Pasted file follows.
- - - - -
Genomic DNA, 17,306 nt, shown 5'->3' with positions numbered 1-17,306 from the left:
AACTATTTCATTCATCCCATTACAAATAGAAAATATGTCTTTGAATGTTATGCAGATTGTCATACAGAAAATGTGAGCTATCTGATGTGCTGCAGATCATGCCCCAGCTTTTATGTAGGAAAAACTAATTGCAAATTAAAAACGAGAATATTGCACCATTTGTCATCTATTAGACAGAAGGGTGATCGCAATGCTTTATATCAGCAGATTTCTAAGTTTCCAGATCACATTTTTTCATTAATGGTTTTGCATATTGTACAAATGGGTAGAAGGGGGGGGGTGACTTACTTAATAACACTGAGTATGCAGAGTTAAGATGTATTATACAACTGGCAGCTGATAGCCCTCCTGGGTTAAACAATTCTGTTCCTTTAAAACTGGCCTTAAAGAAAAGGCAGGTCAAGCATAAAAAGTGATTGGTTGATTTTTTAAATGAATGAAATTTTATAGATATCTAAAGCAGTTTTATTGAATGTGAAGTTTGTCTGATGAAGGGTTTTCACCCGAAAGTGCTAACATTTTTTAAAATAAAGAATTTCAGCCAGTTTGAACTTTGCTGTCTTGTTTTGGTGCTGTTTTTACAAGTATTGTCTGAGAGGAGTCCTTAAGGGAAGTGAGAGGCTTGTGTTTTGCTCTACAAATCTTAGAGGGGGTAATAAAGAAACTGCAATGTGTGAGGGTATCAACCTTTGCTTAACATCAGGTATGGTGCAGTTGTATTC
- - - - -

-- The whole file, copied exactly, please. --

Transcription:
Genomic DNA, 17,306 nt, shown 5'->3' with positions numbered 1-17,306 from the left:
AACTATTTCATTCATCCCATTACAAATAGAAAATATGTCTTTGAATGTTATGCAGATTGTCATACAGAAAATGTGAGCTATCTGATGTGCTGCAGATCATGCCCCAGCTTTTATGTAGGAAAAACTAATTGCAAATTAAAAACGAGAATATTGCACCATTTGTCATCTATTAGACAGAAGGGTGATCGCAATGCTTTATATCAGCAGATTTCTAAGTTTCCAGATCACATTTTTTCATTAATGGTTTTGCATATTGTACAAATGGGTAGAAGGGGGGGGGTGACTTACTTAATAACACTGAGTATGCAGAGTTAAGATGTATTATACAACTGGCAGCTGATAGCCCTCCTGGGTTAAACAATTCTGTTCCTTTAAAACTGGCCTTAAAGAAAAGGCAGGTCAAGCATAAAAAGTGATTGGTTGATTTTTTAAATGAATGAAATTTTATAGATATCTAAAGCAGTTTTATTGAATGTGAAGTTTGTCTGATGAAGGGTTTTCACCCGAAAGTGCTAACATTTTTTAAAATAAAGAATTTCAGCCAGTTTGAACTTTGCTGTCTTGTTTTGGTGCTGTTTTTACAAGTATTGTCTGAGAGGAGTCCTTAAGGGAAGTGAGAGGCTTGTGTTTTGCTCTACAAATCTTAGAGGGGGTAATAAAGAAACTGCAATGTGTGAGGGTATCAACCTTTGCTTAACATCAGGTATGGTGCAGTTGTATTC